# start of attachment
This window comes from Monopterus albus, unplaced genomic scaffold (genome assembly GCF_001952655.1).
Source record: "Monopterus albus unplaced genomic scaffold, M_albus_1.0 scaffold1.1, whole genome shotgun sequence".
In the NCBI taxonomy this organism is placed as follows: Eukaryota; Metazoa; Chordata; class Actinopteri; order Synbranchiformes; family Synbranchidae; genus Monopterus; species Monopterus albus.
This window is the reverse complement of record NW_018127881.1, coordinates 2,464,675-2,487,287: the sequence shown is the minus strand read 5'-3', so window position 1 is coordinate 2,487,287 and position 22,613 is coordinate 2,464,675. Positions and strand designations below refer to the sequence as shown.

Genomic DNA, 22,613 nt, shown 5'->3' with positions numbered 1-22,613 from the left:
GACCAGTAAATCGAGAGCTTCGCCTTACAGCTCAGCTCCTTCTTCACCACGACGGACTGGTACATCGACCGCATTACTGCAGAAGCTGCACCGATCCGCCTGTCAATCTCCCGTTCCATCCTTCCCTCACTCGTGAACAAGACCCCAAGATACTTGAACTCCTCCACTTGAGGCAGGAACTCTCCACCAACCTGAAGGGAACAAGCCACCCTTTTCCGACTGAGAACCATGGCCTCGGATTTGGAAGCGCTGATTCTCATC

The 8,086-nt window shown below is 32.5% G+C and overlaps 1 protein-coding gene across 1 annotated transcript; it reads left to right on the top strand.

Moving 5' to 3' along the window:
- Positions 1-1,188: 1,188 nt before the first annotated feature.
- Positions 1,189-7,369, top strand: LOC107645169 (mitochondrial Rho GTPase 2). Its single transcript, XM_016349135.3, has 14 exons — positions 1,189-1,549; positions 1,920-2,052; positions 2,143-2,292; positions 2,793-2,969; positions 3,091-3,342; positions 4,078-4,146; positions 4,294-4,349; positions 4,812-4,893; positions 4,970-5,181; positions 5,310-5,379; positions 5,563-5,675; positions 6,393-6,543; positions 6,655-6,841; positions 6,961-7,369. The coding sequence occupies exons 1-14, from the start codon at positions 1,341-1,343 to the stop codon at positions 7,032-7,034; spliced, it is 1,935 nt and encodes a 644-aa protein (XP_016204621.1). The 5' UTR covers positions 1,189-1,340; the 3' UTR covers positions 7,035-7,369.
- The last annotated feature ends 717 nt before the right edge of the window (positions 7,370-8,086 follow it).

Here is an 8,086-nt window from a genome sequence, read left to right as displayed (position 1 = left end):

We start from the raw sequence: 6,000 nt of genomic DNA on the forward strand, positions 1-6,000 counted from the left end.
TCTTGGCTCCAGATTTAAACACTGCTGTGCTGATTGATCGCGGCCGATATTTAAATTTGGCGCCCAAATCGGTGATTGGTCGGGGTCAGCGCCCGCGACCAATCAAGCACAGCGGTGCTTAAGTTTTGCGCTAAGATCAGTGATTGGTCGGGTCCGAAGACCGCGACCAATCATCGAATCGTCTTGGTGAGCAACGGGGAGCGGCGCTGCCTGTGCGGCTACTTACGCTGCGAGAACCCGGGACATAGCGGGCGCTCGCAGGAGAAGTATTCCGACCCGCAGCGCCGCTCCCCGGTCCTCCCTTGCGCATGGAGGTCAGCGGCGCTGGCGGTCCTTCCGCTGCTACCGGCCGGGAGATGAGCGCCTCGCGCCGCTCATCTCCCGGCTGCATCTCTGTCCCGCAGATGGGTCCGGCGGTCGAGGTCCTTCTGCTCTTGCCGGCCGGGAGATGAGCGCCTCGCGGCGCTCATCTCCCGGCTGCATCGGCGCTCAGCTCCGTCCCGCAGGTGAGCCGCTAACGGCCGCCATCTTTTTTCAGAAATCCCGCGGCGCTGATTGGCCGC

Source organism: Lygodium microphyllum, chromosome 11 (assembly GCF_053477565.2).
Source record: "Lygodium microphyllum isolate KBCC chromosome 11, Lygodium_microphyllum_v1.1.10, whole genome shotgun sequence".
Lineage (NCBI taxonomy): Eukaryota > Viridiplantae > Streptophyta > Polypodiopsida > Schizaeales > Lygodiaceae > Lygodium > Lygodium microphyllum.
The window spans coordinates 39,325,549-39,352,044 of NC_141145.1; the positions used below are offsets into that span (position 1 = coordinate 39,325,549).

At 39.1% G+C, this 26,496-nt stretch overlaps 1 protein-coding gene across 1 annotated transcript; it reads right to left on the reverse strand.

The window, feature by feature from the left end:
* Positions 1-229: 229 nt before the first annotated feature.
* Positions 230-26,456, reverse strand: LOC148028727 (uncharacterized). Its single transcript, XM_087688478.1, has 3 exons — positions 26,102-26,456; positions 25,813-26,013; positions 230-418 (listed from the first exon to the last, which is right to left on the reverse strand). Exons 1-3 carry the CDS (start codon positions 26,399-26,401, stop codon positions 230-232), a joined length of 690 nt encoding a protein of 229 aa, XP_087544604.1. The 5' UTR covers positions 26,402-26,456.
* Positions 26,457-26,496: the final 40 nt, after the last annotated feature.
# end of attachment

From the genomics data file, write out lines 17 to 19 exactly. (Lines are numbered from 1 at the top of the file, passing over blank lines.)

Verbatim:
Lineage (NCBI taxonomy): Eukaryota > Viridiplantae > Streptophyta > Polypodiopsida > Schizaeales > Lygodiaceae > Lygodium > Lygodium microphyllum.
The window spans coordinates 39,325,549-39,352,044 of NC_141145.1; the positions used below are offsets into that span (position 1 = coordinate 39,325,549).

At 39.1% G+C, this 26,496-nt stretch overlaps 1 protein-coding gene across 1 annotated transcript; it reads right to left on the reverse strand.